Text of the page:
The easiest way to determine if a dog is blind is by consulting a veterinarian to examine the dog's eyes. Looking out for symptoms of blindness or gradual loss of vision can also help a dog owner recognize if a dog's vision is failing or has failed.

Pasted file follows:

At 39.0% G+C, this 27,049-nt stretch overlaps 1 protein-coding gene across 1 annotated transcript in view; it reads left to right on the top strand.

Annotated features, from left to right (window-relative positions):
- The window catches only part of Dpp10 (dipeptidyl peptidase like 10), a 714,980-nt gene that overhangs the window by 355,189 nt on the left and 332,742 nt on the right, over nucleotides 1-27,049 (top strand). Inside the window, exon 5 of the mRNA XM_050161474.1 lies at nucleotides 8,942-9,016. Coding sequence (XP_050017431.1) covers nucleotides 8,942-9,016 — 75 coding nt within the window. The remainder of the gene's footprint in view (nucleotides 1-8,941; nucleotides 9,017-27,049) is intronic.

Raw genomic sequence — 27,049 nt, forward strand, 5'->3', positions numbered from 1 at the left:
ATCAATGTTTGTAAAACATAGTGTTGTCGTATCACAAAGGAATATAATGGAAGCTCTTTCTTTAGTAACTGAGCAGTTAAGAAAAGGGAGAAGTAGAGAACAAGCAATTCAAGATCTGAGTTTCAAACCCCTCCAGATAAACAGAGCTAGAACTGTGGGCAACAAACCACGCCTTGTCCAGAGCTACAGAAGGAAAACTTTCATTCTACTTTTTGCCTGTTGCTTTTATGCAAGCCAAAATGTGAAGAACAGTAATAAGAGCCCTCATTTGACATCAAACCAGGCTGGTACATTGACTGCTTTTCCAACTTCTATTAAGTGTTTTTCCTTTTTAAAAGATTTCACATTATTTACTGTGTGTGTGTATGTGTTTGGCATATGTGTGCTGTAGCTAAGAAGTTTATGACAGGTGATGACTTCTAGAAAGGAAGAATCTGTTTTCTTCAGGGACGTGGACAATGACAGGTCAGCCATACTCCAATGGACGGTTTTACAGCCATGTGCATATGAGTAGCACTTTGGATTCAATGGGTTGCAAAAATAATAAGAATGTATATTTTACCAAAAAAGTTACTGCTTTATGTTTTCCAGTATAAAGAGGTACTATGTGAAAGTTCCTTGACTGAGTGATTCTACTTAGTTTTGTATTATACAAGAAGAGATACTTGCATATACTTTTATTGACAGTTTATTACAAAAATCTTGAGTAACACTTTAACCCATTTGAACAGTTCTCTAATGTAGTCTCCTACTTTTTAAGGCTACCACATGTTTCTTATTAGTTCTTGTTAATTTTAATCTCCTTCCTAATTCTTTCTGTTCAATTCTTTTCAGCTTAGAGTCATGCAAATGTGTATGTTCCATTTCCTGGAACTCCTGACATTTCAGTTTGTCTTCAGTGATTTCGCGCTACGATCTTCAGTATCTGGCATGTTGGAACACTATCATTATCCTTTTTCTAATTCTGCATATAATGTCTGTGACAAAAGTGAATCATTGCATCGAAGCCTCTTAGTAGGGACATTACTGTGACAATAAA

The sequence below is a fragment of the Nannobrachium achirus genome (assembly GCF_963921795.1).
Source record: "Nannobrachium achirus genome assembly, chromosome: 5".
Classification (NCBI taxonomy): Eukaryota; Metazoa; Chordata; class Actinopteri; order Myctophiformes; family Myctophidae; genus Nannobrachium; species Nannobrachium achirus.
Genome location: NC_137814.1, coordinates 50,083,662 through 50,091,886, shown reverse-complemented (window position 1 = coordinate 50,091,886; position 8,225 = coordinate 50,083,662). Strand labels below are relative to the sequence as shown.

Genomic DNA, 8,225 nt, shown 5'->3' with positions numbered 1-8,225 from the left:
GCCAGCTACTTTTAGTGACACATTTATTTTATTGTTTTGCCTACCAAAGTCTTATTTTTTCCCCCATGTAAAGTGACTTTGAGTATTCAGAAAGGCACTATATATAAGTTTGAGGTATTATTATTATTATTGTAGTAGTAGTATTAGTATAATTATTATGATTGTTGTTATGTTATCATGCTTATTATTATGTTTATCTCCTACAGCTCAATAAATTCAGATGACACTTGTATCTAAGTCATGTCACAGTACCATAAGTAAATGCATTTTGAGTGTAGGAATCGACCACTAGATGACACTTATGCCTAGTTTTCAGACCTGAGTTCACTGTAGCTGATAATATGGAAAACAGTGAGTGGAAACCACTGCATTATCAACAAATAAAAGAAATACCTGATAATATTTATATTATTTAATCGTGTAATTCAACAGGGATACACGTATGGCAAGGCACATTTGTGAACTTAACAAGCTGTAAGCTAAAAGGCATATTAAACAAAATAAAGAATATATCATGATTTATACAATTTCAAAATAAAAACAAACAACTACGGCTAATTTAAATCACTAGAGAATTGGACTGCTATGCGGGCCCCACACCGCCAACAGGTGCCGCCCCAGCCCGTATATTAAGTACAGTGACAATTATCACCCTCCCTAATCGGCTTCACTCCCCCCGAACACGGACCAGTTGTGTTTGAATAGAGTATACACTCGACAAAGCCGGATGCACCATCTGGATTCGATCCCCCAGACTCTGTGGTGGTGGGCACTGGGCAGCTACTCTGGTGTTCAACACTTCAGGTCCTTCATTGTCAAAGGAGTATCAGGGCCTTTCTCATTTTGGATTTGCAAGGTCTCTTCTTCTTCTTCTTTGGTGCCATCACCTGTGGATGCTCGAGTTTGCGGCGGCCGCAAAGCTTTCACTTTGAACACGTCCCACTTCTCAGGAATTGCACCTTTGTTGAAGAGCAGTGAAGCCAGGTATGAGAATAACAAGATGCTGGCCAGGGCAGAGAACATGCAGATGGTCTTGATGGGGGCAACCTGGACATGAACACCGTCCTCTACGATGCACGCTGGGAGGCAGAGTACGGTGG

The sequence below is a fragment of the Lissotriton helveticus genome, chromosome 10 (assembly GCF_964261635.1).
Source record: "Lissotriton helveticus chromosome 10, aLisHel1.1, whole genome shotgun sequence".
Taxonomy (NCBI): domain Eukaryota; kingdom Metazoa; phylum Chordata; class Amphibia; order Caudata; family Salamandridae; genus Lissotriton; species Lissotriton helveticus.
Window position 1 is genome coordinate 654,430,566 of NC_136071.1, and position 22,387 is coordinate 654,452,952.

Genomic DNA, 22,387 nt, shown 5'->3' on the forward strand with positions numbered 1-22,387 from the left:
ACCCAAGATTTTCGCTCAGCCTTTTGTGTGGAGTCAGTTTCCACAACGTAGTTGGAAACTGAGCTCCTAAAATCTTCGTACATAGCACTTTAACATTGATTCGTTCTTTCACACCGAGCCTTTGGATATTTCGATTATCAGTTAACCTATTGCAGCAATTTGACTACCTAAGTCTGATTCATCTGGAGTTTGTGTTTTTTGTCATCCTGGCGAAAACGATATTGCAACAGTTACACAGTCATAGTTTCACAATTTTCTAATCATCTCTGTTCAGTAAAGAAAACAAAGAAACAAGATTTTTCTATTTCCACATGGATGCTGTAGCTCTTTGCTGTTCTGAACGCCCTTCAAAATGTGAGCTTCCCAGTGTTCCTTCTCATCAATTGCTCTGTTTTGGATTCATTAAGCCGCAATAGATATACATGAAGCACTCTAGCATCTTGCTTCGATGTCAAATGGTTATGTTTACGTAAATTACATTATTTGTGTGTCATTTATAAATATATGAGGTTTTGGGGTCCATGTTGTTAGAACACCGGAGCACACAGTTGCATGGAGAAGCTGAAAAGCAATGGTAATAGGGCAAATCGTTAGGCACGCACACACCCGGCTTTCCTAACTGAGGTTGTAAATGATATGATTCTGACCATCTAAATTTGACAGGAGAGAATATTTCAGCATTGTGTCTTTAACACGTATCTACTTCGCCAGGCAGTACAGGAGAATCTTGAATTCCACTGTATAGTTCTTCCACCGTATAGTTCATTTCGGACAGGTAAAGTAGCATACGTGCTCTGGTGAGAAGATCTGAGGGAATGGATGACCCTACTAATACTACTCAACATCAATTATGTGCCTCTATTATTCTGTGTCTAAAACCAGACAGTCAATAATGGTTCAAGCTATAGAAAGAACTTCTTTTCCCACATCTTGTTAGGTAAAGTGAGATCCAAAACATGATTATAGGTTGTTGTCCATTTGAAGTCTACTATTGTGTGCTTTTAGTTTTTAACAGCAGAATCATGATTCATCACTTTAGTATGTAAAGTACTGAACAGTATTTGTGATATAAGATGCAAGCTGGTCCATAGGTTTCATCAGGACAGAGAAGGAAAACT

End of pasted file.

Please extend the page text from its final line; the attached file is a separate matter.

Gradual loss of vision in dogs is difficult to detect, though there are some telling signs that a dog has failing eyesight. One way to determine this is to observe the dog in a dark room. Rearrange the furniture and watch to see if the dog hesitates to move from one spot or bumps into structures or objects. Turn on the light and repeat the test. If the dog shows more confidence in a brightly lit room, it might have trouble seeing and moving in the dark. If, however, the dog still hesitates to move even with the lights turned on, chances are the dog is completely blind. A dog with failing vision may also be unable to find the food and water dishes and may get confused in new surroundings easily. A dog who is visually impaired may also show disorientation or confusion, become depressed or anxious or walk with its nose close to the ground. Physical signs of dog blindness are cloudy, inflamed, discolored and tearing eyes with dilated or enlarged pupils.